Concert: Sound Symposium, July 15, 2016
By Kent Smith
Cellist Rufus Cappadocia’s performance at Sound Symposium was a collection of intertwining oral and musical stories of origins, journeys, and transformations that created an overall sense of human (and non-human) interconnectedness. The origin of one note or melodic phrase on Rufus’ five string cello may go through various journeys and transformations, whether it be through his playing techniques, such as bowing, plucking, “slapping/popping” or through his wah-pedal and bass amp, that ends up infusing various culturally specific musical ideas from many geographical spaces and time periods. This performance style recognizes and negotiates the spaces and intersections between story and music, which reveals a fluidity that prompts the listener to consider ideas of sameness while acknowledging and respecting difference.
The inner space of the D.F. Cook Hall was filled with a melodic blend of various kinds of music from Rufus’ repertoire: Gregorian Chants, modal styles from the Middle East, Funk, Salsa, Blues, and “intergalactic.” Rufus remarked that they are all like people or entities that are inside of him and transform into a personified form to him as he plays them. This blending of “kinds” of music/people reminds me of a literary analysis technique I borrow from Srinivas Aravamudan, in which I consider what kind of story/music this is, and the kind(s) of interpretations that promote the emergence of other questions about kin, kindred, and kindness. Rufus traces and maps these lineages through his playing and the oral stories he offers between songs as he evokes the migration of many of these musical practices and how we carry them as they live in us, and grow, and evolve. But as the audience is taken on a journey inward, the music repositions us and decenters the human hierarchy as he discusses and promotes human and non-human relationships through the piece “Prayer” (dedicated to recent activism against the practice of fracking for oil that endangers watersheds), and takes us far outside of ourselves and our Earth-centered models of thinking in a piece he refers to as intergalactic.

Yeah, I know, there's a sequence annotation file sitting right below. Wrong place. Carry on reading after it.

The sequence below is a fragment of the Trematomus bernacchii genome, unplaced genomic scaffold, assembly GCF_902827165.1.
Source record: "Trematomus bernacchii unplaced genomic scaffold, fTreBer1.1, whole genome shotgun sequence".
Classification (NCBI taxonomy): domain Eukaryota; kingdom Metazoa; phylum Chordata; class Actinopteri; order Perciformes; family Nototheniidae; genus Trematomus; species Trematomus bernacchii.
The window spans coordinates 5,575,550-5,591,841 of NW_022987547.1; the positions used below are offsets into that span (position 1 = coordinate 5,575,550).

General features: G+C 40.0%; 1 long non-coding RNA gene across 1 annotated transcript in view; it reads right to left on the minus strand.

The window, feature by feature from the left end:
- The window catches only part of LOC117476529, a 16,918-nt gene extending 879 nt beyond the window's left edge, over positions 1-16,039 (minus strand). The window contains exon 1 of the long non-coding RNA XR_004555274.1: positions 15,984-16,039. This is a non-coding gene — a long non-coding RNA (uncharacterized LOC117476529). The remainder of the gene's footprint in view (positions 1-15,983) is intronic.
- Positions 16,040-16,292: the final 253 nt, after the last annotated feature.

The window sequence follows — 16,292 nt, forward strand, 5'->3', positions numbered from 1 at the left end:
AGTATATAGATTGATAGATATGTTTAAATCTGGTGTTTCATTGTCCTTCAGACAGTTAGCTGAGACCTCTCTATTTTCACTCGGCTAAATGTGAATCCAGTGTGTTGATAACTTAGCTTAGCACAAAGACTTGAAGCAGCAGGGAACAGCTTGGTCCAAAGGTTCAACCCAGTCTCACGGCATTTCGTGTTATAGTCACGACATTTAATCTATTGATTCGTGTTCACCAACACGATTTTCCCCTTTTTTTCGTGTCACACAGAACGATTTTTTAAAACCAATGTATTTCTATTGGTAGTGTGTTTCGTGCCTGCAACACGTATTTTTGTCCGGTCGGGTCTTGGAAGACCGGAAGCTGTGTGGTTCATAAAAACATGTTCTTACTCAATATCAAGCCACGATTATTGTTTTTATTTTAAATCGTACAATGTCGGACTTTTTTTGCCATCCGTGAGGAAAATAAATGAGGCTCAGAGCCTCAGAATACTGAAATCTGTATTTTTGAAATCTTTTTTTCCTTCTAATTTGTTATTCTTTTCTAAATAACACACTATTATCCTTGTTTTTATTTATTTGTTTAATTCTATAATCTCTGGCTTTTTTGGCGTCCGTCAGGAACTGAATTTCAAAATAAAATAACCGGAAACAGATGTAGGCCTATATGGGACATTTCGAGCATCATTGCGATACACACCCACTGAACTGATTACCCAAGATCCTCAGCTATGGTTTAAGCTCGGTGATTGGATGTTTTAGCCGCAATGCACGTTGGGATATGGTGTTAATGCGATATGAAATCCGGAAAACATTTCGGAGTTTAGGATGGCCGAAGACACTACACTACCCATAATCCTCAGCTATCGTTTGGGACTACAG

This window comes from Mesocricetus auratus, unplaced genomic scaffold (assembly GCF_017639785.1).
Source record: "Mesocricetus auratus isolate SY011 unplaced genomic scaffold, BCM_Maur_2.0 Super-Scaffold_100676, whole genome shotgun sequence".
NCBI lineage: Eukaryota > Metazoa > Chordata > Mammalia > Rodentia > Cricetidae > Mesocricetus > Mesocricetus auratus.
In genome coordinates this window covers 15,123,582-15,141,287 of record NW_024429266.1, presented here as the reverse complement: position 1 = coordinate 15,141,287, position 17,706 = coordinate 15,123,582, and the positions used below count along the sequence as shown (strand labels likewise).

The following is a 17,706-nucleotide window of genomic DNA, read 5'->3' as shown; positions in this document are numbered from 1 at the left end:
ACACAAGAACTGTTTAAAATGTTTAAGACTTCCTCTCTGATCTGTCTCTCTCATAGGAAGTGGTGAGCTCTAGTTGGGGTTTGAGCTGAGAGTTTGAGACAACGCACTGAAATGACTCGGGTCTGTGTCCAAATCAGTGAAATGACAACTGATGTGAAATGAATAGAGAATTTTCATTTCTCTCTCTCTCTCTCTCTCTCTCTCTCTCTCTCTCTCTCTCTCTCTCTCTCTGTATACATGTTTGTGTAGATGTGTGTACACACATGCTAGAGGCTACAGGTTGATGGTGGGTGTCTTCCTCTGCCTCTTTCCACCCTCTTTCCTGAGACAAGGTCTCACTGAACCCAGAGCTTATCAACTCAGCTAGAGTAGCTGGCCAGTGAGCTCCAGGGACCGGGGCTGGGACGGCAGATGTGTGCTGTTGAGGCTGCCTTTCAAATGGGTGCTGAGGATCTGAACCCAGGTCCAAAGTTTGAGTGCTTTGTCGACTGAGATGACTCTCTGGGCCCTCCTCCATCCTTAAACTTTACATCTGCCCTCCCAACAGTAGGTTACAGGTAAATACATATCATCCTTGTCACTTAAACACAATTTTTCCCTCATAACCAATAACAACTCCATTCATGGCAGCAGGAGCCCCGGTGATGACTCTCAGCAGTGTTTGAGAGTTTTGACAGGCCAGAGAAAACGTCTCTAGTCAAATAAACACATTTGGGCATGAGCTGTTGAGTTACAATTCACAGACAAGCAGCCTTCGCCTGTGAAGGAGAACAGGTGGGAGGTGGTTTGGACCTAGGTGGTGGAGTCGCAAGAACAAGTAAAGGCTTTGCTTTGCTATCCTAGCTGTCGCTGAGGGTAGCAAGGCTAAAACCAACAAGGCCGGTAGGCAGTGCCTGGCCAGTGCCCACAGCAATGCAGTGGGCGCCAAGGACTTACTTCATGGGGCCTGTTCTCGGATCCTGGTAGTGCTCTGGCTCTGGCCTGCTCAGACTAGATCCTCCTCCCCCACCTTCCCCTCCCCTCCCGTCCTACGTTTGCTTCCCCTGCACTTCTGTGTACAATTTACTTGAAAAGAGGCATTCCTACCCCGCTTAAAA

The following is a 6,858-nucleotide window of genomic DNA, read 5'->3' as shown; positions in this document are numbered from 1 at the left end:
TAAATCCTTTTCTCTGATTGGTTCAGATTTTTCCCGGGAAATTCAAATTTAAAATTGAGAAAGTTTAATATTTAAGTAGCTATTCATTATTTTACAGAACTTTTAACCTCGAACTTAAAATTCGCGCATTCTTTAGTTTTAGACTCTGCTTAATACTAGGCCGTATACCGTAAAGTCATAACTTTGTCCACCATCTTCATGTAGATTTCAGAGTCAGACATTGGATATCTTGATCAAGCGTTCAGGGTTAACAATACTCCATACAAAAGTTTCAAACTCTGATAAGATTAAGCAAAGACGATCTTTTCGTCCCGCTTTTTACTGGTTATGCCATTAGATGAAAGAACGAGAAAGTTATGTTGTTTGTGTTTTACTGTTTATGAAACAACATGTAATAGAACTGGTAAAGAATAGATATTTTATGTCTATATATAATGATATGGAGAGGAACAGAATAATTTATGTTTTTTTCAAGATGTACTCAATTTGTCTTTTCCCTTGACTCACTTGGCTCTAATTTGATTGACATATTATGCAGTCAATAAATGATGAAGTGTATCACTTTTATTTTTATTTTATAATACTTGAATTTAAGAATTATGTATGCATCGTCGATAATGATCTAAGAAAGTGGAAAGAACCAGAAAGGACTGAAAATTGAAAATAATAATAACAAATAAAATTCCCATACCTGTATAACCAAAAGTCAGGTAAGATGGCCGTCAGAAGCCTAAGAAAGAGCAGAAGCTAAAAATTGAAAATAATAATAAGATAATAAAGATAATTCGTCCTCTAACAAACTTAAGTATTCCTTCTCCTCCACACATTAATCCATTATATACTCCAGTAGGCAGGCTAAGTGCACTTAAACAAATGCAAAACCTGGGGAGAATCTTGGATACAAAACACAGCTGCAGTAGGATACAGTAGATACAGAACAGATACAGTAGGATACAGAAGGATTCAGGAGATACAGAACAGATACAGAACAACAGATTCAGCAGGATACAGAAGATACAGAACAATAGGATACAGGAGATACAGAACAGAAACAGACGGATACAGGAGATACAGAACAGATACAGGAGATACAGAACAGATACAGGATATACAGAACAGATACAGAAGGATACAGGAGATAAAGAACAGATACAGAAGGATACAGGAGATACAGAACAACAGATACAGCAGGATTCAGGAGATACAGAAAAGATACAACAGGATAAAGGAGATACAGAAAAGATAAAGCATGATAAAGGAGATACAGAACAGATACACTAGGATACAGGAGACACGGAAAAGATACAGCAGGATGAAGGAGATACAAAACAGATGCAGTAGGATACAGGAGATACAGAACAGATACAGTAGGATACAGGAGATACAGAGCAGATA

As I complete writing this blog and my reflections on Rufus’ performance from 36,000 feet in the air, somewhere between St. John’s and Guelph, I must say that this sense of kinds, kin, kindred, and kindness has travelled with me back to my origins. For me, Rufus’ performance reflected the entire Sound Symposium’s promotion of interconnectedness, support, community, co-creation, and collaboration, as well as my personal experience as an audience member/ student over these past two weeks. If you have not attended this biennial event, or seen/heard Rufus Cappadocia’s music, I highly suggest that you do.